Since its installation by the Hilldale-Talcott Ruritan Club in 1972, the statue has been repeatedly vandalized and repaired. Many bullet-holes pock its thick casting. The likeness has often been painted black to help cover graffiti.

Sculptor Chales O. Cooper, of Williamstown, Mich., was commissioned to create the eight-foot tall statue, according to Rick Moorefield, project director for the John Henry Memorial Park.

The statue will be unveiled in 2013 when the John Henry Memorial Park is officially opened in the valley of the Greenbrier River upstream of Big Bend Mountain.

Henry joined the ranks the world's greatest folk heroes during construction of the Big Bend Tunnel in the early 1870s. According to legend, Henry, who was employed to drive steel wedges into the rock, was able to win a contest against a driller who was operating a steam-powered drill. The contest reputedly cost Henry his life.

By David T. Sibray
West Virginia Explorer

Spring wildflower programs hosted again in the New River Gorge

Red Trillum, a favorite flower in the gorge in April
Photo courtesy National Park Service
Every April the National Park Service in southern West Virginia hosts a cavalcade of events celebrating the appearance of spring wildflowers. Wildflower lectures and workshops are sponsored throughout the month, but the highlight coincides with the peak of the season, generally the last weekend of April.

Please feel free to join me and a dozens of other lovers of the outdoors on at least one of these outings. If you know next-to-nothing about wildflowers, that'll soon change. Rangers and other enthusiasts, expert and amateur, will be happy to share their knowledge.

Friday, April 27, 2012

1-2 p.m. -- Wildflower Wonders Lecture in auditorium at Tamarack, at Beckley, W.Va.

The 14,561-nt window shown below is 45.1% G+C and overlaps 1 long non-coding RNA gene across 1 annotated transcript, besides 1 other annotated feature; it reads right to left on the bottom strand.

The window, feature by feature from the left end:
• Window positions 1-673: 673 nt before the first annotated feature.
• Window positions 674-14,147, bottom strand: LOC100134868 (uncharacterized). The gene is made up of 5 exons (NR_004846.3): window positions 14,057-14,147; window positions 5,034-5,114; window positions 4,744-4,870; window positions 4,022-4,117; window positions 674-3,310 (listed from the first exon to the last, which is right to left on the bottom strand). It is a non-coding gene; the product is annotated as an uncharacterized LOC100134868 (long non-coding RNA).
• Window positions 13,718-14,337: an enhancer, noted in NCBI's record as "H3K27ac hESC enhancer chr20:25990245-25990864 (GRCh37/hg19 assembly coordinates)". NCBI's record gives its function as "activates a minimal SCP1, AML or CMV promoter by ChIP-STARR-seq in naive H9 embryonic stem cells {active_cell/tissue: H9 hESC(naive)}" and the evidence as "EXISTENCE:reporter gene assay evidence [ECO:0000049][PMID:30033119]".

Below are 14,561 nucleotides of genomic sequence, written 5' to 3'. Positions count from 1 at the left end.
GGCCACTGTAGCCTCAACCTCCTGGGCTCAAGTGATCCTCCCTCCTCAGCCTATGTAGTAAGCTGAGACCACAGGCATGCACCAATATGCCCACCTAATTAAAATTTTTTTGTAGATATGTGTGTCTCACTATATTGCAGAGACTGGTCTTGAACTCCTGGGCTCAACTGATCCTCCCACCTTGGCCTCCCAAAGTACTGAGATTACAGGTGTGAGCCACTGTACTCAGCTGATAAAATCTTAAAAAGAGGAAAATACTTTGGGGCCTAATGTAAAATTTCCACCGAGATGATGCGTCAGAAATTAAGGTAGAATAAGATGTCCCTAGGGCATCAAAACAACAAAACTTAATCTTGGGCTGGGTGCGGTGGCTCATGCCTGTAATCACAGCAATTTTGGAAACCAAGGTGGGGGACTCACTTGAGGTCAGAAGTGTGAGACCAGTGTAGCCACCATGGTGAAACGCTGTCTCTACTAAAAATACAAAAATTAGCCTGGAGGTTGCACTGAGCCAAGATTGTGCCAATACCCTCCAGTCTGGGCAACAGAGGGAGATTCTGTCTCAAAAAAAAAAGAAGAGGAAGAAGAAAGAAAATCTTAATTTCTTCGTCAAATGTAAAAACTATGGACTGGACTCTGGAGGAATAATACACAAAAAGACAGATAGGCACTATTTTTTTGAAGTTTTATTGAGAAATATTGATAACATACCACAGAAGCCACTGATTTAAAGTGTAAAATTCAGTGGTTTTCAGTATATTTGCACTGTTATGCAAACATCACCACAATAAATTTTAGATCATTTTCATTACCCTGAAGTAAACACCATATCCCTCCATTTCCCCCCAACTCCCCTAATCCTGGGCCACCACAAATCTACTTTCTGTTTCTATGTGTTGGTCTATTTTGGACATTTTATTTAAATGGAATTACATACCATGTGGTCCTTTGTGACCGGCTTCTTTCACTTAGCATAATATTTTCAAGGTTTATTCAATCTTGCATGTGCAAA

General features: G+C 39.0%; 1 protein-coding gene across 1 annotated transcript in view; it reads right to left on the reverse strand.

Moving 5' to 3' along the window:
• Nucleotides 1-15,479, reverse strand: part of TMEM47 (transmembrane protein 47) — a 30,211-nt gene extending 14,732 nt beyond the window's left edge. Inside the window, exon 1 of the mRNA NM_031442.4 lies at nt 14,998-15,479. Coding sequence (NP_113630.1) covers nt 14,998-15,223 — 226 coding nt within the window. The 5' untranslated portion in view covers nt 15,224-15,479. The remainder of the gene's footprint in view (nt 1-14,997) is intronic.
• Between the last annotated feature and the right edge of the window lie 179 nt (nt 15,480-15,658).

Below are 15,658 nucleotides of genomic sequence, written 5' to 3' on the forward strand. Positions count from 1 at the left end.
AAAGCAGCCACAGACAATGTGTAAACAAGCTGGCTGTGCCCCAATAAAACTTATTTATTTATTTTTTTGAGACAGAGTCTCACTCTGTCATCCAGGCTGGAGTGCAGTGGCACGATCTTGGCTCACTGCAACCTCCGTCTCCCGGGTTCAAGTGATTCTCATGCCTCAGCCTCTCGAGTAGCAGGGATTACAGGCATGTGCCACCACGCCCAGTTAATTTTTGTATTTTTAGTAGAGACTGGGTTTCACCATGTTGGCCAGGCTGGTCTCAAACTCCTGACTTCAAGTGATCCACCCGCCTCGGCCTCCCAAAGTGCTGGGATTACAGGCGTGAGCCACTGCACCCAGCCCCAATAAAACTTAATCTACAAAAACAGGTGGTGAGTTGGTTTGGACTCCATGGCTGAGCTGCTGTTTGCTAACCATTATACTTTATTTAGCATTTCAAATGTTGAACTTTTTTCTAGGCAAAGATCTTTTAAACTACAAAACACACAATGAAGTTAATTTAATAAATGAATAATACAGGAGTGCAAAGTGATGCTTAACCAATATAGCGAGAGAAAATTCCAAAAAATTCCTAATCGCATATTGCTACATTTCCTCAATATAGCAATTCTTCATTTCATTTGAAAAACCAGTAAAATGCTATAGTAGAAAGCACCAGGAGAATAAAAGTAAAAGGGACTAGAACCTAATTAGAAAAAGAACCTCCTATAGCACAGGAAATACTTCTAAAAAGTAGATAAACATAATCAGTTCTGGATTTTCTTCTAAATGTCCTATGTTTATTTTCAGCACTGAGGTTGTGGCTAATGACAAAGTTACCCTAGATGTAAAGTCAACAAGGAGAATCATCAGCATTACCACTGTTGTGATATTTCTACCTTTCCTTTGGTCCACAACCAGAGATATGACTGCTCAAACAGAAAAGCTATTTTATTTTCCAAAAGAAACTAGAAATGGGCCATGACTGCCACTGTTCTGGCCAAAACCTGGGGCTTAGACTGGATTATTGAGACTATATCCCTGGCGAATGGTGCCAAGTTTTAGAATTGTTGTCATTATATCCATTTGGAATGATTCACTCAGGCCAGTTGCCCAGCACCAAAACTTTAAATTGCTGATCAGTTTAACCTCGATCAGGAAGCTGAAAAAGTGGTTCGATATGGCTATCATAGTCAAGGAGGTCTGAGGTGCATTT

1-3 p.m. -- Blooms of Glade Creek Leisurely two-mile stroll along a mountan stream, near Prince, W.Va.

6-7:30 p.m. -- Basics of Field Guide Skills Bring your field guide for the easy walk at at Babcock State Park, near Clifftop, W.Va. field guides are available (at cost) at Tamarack and at the National Park Service's visitor centers at Sandstone and Canyon Rim, both of which are open from 9 a.m. until 5 p.m.

7-8 p.m. -- Not Just a Pretty Face Lecture on the edible and medicinal uses of wildflowers at Hawks Nest State Park, at Ansted, W.Va.

Saturday, April 28, 2012

7:30- 8:45 a.m. -- Early Birding at Grandview Bring your binoculars to Shelter No. 4 at Grandview

9 a.m-1:30 p.m. -- Hike Into Spring A leisurely 2.5-mile descent along an old trail from Grandview Shelter No. 4 to the New River. We'll return by shuttle. As this hike is popular and requires shuttle service, reservations are requested by April 24; please call 304-466-0417.

2:30-4:30 p.m. -- Youth Art at Grandview Art projects for youth in the amphitheater at Grandview, W.Va.

Sunday, April 29, 2012

9-10:30 a.m. -- Spring Birding at Babcock Stroll diverse habitat in search of more secretive birds at Babcock State Park, near Clifftop, W.Va.

10 a.m.-1 p.m. -- Falls & Flowers A 2.5 miles round-trip hike along Brush Creek on this easy 2.5-mile round trip walk. Caravan from Pipestem State Park near Pipestem, W.Va.

11:30 a.m.-Noon -- Youth Art at Canyon Rim Art projects for youth in the amphitheater at Canyon Rim Visitor Center at Lansing, W.Va.

3-5 p.m. -- Hawk's Nest Wildflower Stroll A moderate one-mile wildflower scavenger hunt from the lobby at Hawks Nest State Park in Ansted, W.Va.

Dutchman's Breeches
Photo courtesy National Park Service
For more information on these spring wildflower hikes or associated lectures, please visit the Ranger Programs page or contact either of the two visitor centers for the New River Gorge National River:

Sandstone Visitor Center (304) 466-0417
Canyon Rim Visitor Center (304) 574-2115

All spring wildflower hikes and lectures are open to the public and free of charge, though reservations must be made by April 24 to participate in the "Hike into Spring" excursion on Saturday at Grandview.

Reported by David T. Sibray
For West Virginia Explorer